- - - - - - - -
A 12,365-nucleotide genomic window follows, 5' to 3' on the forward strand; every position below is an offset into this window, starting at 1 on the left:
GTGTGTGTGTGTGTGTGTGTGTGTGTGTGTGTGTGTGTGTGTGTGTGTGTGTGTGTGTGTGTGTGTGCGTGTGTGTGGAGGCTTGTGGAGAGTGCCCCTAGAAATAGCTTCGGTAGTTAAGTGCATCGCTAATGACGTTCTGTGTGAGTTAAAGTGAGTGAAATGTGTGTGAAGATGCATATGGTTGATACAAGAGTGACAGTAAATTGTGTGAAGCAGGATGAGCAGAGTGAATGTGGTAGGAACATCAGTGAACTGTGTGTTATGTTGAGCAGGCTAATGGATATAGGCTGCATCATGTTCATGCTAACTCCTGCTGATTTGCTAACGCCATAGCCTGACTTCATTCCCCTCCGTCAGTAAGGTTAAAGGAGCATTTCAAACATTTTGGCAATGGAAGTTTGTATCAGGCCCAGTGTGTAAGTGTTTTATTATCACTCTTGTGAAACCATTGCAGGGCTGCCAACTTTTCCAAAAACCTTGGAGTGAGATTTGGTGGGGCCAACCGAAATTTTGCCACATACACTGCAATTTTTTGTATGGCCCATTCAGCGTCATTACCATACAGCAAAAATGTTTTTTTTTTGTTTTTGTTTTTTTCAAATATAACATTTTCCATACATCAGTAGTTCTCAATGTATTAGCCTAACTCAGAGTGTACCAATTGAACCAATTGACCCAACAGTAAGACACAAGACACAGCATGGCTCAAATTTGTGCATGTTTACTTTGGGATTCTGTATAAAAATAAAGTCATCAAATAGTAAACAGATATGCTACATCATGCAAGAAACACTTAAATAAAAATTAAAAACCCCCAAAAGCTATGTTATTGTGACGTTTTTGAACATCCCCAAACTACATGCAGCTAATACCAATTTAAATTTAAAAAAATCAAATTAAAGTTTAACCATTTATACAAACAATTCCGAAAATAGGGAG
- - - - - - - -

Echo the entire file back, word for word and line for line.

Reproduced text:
A 12,365-nucleotide genomic window follows, 5' to 3' on the forward strand; every position below is an offset into this window, starting at 1 on the left:
GTGTGTGTGTGTGTGTGTGTGTGTGTGTGTGTGTGTGTGTGTGTGTGTGTGTGTGTGTGTGTGTGTGCGTGTGTGTGGAGGCTTGTGGAGAGTGCCCCTAGAAATAGCTTCGGTAGTTAAGTGCATCGCTAATGACGTTCTGTGTGAGTTAAAGTGAGTGAAATGTGTGTGAAGATGCATATGGTTGATACAAGAGTGACAGTAAATTGTGTGAAGCAGGATGAGCAGAGTGAATGTGGTAGGAACATCAGTGAACTGTGTGTTATGTTGAGCAGGCTAATGGATATAGGCTGCATCATGTTCATGCTAACTCCTGCTGATTTGCTAACGCCATAGCCTGACTTCATTCCCCTCCGTCAGTAAGGTTAAAGGAGCATTTCAAACATTTTGGCAATGGAAGTTTGTATCAGGCCCAGTGTGTAAGTGTTTTATTATCACTCTTGTGAAACCATTGCAGGGCTGCCAACTTTTCCAAAAACCTTGGAGTGAGATTTGGTGGGGCCAACCGAAATTTTGCCACATACACTGCAATTTTTTGTATGGCCCATTCAGCGTCATTACCATACAGCAAAAATGTTTTTTTTTTGTTTTTGTTTTTTTCAAATATAACATTTTCCATACATCAGTAGTTCTCAATGTATTAGCCTAACTCAGAGTGTACCAATTGAACCAATTGACCCAACAGTAAGACACAAGACACAGCATGGCTCAAATTTGTGCATGTTTACTTTGGGATTCTGTATAAAAATAAAGTCATCAAATAGTAAACAGATATGCTACATCATGCAAGAAACACTTAAATAAAAATTAAAAACCCCCAAAAGCTATGTTATTGTGACGTTTTTGAACATCCCCAAACTACATGCAGCTAATACCAATTTAAATTTAAAAAAATCAAATTAAAGTTTAACCATTTATACAAACAATTCCGAAAATAGGGAG